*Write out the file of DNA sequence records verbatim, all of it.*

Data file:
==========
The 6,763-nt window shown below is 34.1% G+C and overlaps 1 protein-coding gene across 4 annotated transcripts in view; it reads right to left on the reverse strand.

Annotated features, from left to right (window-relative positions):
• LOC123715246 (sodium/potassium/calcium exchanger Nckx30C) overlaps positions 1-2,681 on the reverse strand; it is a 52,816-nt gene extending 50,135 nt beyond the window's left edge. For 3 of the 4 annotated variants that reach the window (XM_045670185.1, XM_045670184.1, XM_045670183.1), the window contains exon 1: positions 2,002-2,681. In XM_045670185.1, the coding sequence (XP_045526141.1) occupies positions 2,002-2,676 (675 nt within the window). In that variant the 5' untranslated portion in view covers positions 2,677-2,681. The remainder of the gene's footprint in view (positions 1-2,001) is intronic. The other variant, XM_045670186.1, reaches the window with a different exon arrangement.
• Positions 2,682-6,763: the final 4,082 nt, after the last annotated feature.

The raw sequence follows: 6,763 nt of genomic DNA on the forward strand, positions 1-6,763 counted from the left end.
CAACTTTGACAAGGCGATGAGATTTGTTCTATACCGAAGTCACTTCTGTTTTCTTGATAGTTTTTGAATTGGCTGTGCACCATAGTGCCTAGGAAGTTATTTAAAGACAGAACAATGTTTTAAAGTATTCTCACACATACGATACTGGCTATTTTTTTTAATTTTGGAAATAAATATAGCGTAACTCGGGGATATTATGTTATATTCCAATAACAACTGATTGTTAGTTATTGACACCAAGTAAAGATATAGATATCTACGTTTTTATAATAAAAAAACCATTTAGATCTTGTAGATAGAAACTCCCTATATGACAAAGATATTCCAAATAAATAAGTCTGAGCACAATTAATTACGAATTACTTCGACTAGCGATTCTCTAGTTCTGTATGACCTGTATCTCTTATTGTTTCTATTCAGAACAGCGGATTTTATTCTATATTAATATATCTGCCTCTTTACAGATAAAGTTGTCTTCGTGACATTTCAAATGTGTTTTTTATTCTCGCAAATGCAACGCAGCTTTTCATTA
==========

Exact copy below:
The 6,763-nt window shown below is 34.1% G+C and overlaps 1 protein-coding gene across 4 annotated transcripts in view; it reads right to left on the reverse strand.

Annotated features, from left to right (window-relative positions):
• LOC123715246 (sodium/potassium/calcium exchanger Nckx30C) overlaps positions 1-2,681 on the reverse strand; it is a 52,816-nt gene extending 50,135 nt beyond the window's left edge. For 3 of the 4 annotated variants that reach the window (XM_045670185.1, XM_045670184.1, XM_045670183.1), the window contains exon 1: positions 2,002-2,681. In XM_045670185.1, the coding sequence (XP_045526141.1) occupies positions 2,002-2,676 (675 nt within the window). In that variant the 5' untranslated portion in view covers positions 2,677-2,681. The remainder of the gene's footprint in view (positions 1-2,001) is intronic. The other variant, XM_045670186.1, reaches the window with a different exon arrangement.
• Positions 2,682-6,763: the final 4,082 nt, after the last annotated feature.

The raw sequence follows: 6,763 nt of genomic DNA on the forward strand, positions 1-6,763 counted from the left end.
CAACTTTGACAAGGCGATGAGATTTGTTCTATACCGAAGTCACTTCTGTTTTCTTGATAGTTTTTGAATTGGCTGTGCACCATAGTGCCTAGGAAGTTATTTAAAGACAGAACAATGTTTTAAAGTATTCTCACACATACGATACTGGCTATTTTTTTTAATTTTGGAAATAAATATAGCGTAACTCGGGGATATTATGTTATATTCCAATAACAACTGATTGTTAGTTATTGACACCAAGTAAAGATATAGATATCTACGTTTTTATAATAAAAAAACCATTTAGATCTTGTAGATAGAAACTCCCTATATGACAAAGATATTCCAAATAAATAAGTCTGAGCACAATTAATTACGAATTACTTCGACTAGCGATTCTCTAGTTCTGTATGACCTGTATCTCTTATTGTTTCTATTCAGAACAGCGGATTTTATTCTATATTAATATATCTGCCTCTTTACAGATAAAGTTGTCTTCGTGACATTTCAAATGTGTTTTTTATTCTCGCAAATGCAACGCAGCTTTTCATTA